The recipe calls for firm-fleshed potatoes and butter only. Potatoes are peeled and sliced very thin. The slices, salted and peppered, are layered into a pan, generously doused with clarified butter, and baked/fried until they form a cake. Then they are turned upside down every ten minutes until the outside is golden and crispy. At the end of the cooking period, the dish is un-molded and forms a cake 6 to 8 inches in diameter and about 2 inches high. It is then cut in wedges and served immediately on a hot plate, usually accompanying roasted meats.
A special double baking dish made of copper called la cocotte à pommes Anna is still manufactured in France for the cooking of this dish. It consists of upper and lower halves which fit into each other so that the whole vessel with its contents can be inverted during cooking.
The dish is generally credited with having been created during the time of Napoleon III by the chef Adolphe Dugléré, a pupil of Carême, when Dugléré was head chef at the Café Anglais, the leading Paris restaurant of the 19th century, where he reputedly named the dish for one of the grandes cocottes of the period.
In this recreation we are making mini versions of this famous potato dish. A muffin tin and foil will suffice for the special pan. A mandolin slicer to get even 1/8 inch slices is a must, but the cheaper plastic vegetable slicer will do.
- Use a whole stick or more of salted cultured butter
- 1 1/2 – 2 lb. Yukon Gold potatoes
- coarse sea Salt and fresh black pepper
- Fresh thyme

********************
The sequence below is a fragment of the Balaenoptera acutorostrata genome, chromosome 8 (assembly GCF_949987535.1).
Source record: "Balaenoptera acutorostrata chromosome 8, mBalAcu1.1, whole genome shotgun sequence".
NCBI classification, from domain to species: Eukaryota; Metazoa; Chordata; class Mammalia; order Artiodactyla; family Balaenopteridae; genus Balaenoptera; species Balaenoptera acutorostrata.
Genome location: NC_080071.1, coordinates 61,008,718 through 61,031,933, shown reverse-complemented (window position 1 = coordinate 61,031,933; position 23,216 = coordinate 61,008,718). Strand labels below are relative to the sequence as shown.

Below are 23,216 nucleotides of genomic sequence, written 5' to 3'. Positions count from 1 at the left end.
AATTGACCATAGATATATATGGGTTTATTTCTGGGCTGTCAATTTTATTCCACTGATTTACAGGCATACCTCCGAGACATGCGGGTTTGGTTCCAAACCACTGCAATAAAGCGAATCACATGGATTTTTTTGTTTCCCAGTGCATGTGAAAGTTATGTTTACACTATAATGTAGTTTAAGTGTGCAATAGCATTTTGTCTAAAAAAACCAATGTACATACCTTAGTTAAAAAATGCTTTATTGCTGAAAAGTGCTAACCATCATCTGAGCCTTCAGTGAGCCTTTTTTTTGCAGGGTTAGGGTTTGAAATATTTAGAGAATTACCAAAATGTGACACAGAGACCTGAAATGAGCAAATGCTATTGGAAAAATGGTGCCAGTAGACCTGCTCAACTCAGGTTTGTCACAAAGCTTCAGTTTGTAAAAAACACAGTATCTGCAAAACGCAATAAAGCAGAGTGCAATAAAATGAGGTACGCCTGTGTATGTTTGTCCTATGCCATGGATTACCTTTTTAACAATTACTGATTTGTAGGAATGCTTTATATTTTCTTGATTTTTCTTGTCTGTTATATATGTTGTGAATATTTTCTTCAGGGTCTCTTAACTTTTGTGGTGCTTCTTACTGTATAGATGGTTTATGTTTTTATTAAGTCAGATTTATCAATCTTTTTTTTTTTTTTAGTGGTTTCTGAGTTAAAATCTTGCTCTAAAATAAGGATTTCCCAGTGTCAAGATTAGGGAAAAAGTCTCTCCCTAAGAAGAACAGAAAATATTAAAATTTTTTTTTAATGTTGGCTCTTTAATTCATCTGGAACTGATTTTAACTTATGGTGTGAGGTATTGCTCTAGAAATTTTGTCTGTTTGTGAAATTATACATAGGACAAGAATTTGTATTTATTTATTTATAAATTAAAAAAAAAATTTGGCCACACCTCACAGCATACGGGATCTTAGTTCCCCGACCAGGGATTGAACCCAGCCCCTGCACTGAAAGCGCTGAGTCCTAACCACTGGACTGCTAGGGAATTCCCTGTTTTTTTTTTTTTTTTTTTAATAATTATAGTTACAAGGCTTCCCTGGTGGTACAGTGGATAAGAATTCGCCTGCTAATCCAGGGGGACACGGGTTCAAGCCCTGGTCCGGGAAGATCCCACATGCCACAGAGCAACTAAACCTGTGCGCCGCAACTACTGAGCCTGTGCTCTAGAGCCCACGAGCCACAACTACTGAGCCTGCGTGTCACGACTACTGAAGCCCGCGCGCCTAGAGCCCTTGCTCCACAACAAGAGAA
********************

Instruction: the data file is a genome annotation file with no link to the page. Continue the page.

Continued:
- Small clove garlic, pressed and minced (optional)
- A muffin tin
- A baking sheet
- Preheat your oven to 350°F degrees.
- Melt the butter in a small saucepan and strip a good 2 or even 3 Tbsp. of Thyme into the melted butter. If you’ve opted for garlic, toss it in there as well.
- Wash and slice your potatoes. I sliced them using a plastic mandolin that was given to me as a gift. It’s crazy cheap, but it works brilliantly.
- Toss the sliced potatoes into a bowl, drizzle half the herb butter mixture in, and season generously with coarse salt and freshly ground black pepper. Get down and dirty with your potatoes. Mix thoroughly to coat everything with the herb butter.
- You saved half of the herb butter so you could grease your muffin tin. Do so now. Generously. If you have a non-stick muffin tin, this is an excellent time to use it. You can try this with paper muffin cups if you want (I tried a few and wasn’t impressed), but if you’re generous with the butter you probably won’t have too much trouble with sticking.
- Lay a large piece of thyme in the center of each muffin cup and start layering your potatoes in a roughly circular manner, building up a tower of potato slices that spires a little bit above the fill line. These potato towers will fall a bit as they cook, so give them a little extra height — just make sure they are as tight and compact as possible.
- Cover the muffin tin with aluminum foil and pop into the oven. Set a timer for 30 minutes. Might as well clean up the mess you’ve made while this cooks.
- After 30 minutes, carefully remove the foil. Using a cake spatula or a butter knife and tongs, carefully lift out each Anna, move it over to your baking sheet, and carefully turn it over so that the thyme leaf you initially placed on the bottom is now on the top. If you have leftover herb butter and aren’t counting calories, you could drizzle that on these potato stacks at this time. Oh-so-carefully slide the baking sheet back into the oven and crank up the heat to 450°F degrees. (Don’t cover them this time; you want them to crisp up well.)
- After about 15 minutes, your L’il Pomme Annas will probably be ready. You don’t want them to burn, but you do want some crispness on the top and sides. Once you remove them from the oven, you can serve them immediately or let them cool.
- Makes 12 L’il Pomme Annas